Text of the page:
|Recorded “live” at London’s Steamroom studios in an afternoon session without any pre-written material, Steamroom Variations presents a vigorous document of improvisation at its most fervent. The album’s liner notes cite a bevy of influences, from artists like Albert Ayler, Anthony Braxton, Ornette Coleman, John Coltrane, Robert Fripp, and Karlheinz Stockhausen. Disregarding the intricate structural theories and harmonic concepts supporting the work of the aforementioned artists, but instead honing in on their experiments with improvisation, Decision Dream has channeled its inspirations into a furnace of white-hot expressionism. This electronic power trio navigates the possibilities of 21st Century free jazz by embracing the technology of its time and reveling in the potential.
Electric guitarist Magnus Alexanderson, electric double bassist Jair-Rohm Parker Wells, and drummer Anthony Bianco recorded the album direct to a Mac running Pro Tools with all effects loops generated live and no overdubs added in editing. A generation ago one would have heard cries of blasphemy if someone so much as admitted to recording a jazz album using Pro Tools, let alone claiming to do so with no overdubs or edits. But in the end, the result is the same, whether digital or analog… this is live improvised music, what was played is exactly what the listener hears.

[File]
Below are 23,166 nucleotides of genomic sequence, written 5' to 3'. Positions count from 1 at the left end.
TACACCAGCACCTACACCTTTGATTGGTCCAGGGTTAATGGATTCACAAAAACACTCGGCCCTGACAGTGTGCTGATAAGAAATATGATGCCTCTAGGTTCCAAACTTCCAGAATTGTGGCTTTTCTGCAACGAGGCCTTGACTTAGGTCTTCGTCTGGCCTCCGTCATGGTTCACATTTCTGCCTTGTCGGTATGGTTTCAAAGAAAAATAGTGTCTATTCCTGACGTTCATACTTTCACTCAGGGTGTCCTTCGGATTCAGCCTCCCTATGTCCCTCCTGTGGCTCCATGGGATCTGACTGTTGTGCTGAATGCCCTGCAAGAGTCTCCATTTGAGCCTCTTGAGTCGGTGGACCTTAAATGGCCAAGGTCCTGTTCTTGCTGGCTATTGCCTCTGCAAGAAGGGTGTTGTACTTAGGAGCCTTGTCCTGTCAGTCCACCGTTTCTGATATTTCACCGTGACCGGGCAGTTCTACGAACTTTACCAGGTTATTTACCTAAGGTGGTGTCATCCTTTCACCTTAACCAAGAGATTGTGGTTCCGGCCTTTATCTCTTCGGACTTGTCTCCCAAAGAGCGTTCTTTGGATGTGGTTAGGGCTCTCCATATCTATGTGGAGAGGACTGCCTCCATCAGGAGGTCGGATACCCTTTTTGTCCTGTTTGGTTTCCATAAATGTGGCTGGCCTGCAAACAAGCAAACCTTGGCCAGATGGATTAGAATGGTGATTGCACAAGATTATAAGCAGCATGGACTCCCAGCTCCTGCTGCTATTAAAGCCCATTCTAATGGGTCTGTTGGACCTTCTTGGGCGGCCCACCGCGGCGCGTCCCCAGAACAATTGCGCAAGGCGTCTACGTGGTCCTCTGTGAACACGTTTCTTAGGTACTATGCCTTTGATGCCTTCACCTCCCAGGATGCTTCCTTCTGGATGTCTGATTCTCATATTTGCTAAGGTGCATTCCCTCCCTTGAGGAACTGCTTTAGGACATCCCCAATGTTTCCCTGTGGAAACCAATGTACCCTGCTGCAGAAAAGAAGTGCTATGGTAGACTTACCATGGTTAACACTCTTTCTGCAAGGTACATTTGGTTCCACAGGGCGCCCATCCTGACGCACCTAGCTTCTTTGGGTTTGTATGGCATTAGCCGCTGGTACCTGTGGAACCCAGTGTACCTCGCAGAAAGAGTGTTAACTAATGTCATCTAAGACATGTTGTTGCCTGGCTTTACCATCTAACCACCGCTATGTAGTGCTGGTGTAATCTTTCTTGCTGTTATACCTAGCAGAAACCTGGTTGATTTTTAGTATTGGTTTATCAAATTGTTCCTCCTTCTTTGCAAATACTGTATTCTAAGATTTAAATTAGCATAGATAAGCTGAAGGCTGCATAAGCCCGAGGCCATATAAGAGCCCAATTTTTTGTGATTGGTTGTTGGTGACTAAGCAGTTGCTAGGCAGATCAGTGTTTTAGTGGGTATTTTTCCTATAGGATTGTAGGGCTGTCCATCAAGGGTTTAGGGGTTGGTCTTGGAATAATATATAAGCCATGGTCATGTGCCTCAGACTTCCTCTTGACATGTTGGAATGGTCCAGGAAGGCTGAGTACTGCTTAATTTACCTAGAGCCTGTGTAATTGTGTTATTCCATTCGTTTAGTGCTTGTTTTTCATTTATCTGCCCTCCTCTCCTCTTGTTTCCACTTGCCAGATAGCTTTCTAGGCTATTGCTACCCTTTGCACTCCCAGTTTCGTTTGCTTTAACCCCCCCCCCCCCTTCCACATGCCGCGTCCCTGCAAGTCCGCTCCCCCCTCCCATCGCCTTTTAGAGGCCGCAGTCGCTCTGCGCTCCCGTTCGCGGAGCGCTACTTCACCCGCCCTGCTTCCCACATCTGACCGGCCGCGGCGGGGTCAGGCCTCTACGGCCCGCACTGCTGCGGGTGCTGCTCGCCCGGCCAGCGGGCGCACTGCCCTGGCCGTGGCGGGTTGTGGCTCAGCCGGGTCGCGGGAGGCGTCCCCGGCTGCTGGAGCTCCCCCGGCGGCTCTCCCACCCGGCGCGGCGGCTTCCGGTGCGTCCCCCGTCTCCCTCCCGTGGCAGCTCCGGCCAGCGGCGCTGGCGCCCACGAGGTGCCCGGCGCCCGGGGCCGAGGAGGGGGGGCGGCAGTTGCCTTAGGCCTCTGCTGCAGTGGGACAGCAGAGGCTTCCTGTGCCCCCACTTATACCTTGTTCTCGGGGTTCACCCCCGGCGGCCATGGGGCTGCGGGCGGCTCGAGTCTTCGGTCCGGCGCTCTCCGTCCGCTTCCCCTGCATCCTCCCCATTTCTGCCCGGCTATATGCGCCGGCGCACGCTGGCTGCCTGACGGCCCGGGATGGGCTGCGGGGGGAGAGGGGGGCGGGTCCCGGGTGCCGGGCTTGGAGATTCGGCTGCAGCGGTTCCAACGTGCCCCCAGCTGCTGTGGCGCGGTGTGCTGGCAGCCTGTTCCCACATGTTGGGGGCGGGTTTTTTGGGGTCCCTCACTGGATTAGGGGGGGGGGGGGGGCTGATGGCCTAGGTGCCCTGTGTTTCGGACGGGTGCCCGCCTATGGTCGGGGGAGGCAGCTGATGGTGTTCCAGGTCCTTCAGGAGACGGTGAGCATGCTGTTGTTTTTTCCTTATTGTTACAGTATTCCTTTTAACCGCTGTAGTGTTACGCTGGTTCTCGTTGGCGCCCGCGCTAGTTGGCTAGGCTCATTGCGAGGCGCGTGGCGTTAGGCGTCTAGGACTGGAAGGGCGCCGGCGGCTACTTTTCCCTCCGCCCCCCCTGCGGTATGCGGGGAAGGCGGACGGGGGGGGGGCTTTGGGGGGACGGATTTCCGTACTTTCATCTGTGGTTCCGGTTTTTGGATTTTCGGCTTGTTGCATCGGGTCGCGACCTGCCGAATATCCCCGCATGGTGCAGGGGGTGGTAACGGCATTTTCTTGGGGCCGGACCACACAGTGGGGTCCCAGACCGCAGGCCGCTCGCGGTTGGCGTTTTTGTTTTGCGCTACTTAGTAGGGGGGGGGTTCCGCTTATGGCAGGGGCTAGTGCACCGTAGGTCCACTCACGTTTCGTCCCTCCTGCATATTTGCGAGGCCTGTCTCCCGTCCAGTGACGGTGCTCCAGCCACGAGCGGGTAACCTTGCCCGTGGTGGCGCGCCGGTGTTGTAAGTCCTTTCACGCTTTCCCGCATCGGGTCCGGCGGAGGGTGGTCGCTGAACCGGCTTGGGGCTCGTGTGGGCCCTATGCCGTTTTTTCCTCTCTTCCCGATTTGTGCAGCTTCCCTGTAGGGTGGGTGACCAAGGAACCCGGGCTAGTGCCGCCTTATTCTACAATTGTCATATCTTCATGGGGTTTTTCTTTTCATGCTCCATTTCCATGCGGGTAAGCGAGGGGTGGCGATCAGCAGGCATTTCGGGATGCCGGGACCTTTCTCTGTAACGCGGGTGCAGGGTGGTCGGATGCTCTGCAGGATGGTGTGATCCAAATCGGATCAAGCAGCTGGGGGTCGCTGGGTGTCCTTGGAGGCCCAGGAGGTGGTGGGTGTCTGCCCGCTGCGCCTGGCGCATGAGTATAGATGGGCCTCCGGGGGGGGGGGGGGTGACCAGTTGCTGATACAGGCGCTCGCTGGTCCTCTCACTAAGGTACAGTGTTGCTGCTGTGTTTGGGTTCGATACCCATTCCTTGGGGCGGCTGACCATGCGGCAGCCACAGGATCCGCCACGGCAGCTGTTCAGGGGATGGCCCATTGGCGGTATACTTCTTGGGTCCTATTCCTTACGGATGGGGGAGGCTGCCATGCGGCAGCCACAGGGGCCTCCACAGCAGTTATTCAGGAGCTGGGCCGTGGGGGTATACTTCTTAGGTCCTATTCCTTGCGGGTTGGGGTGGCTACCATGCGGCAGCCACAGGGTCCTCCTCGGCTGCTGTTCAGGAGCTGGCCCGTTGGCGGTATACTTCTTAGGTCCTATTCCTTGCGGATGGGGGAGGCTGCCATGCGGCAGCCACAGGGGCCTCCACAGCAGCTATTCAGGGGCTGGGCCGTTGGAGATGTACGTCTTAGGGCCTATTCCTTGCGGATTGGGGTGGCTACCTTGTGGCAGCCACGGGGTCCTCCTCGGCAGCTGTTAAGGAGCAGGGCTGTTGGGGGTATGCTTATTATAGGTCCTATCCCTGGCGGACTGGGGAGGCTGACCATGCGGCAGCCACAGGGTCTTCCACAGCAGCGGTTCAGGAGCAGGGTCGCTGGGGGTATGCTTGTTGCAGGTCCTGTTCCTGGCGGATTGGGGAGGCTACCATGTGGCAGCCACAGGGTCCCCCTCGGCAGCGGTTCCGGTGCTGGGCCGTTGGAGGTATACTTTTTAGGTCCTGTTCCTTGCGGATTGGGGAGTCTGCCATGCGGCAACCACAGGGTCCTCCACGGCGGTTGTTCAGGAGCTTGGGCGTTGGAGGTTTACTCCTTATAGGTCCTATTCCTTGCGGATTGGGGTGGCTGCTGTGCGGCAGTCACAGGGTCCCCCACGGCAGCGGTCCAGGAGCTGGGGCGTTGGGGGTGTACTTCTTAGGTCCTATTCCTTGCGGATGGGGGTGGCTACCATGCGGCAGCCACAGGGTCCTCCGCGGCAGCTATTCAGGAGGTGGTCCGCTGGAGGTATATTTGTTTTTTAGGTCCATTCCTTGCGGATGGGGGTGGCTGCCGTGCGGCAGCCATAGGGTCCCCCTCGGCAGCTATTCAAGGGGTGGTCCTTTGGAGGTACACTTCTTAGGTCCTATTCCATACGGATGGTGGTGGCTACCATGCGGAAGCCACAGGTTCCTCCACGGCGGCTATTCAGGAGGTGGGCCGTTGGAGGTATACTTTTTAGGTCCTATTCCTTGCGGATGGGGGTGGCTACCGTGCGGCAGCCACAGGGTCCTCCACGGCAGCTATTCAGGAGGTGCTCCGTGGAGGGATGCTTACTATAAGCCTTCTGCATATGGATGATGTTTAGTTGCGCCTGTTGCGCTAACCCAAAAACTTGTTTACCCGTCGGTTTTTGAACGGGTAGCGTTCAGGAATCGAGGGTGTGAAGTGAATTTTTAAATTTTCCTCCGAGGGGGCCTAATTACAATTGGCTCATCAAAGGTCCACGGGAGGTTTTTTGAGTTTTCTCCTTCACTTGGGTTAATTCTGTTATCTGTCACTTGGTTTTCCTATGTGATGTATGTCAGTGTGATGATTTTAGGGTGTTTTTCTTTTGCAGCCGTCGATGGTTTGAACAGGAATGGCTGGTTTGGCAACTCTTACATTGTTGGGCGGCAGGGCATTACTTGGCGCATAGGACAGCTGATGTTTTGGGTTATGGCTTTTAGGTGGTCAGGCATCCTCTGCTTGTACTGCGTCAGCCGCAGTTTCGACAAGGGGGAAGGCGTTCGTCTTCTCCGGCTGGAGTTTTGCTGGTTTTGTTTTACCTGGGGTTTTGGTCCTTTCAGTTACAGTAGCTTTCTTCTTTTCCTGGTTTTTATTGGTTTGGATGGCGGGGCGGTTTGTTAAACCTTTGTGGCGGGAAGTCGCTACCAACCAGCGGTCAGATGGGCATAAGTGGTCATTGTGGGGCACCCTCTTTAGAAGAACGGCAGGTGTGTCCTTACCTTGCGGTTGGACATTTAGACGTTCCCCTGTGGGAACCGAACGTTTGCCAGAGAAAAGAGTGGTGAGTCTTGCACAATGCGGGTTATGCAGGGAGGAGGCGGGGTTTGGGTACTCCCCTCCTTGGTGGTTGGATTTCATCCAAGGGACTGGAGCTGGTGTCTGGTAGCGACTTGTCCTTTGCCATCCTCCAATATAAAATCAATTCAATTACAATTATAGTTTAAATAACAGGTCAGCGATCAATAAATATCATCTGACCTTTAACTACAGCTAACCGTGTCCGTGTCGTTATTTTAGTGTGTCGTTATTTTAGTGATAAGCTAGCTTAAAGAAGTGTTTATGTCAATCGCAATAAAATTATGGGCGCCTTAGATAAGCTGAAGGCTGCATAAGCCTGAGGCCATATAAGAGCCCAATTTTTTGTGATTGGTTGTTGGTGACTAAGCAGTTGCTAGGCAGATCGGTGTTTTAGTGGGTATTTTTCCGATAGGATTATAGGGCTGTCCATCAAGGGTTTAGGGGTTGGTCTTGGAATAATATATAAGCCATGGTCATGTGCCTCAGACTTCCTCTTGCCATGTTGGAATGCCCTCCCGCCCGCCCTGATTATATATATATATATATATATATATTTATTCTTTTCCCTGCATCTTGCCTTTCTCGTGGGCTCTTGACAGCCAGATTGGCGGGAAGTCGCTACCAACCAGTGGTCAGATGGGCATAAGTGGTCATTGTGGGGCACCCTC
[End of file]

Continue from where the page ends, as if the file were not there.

What separates this outing from similar endeavors is the trio’s dedication to sustained energy. While dynamic, sonic diversity can be seen as compositional foresight, here the trio maintains an extremely high level of intensity for the duration of the record. This does not preclude structural variety however, as there are moments of focused exploration that do not rely on endless waves of sonic mayhem; there is always an edgy rhythmic variation, stuttered phrase or keening loop present to keep the listener’s attention. Where many like-minded efforts have a tendency to fall into a quiet, impressionistic haze, the trio maintains its edge by never allowing the music to be anything less than ecstatic.
The album takes off for the stratosphere immediately with a three-part improvisation making up the bulk of the record, “Steamroom Variations 1-3”, and concludes with a short four and a half minute tune, “Life / less”, which condenses the longer form suite into a miniature variation, acting as a coda of sorts. The trio delivers a frenzy of activity for the majority of the program. Floating on a bed of shimmery loops, screaming feedback, and undulating bass, peppered with stinging fretboard acrobatics, all woven into a roiling undercurrent of frenzied trap set ruminations, the trio vacillates to and fro from apocalyptic abandon to post-Minimalist variations, without ever dropping the intensity level.
Decision Dream is an heir apparent to artists such as Sonic Youth, Nels Cline, Bill Laswell, Sonny Sharrock, and numerous other purveyors of free-wheeling electronic noise. The trio’s rapport is tight enough to suggest that these blokes have had plenty of experience playing together. They unleash a flurry of ideas over the course of an hour, sometimes so many that it can get a bit overwhelming, but never enough to obscure their efforts in a miasma of overblown distortion. Steamroom Variations is an impressive debut album, one likely to gain these newcomers some well deserved attention. ONE FINAL NOTE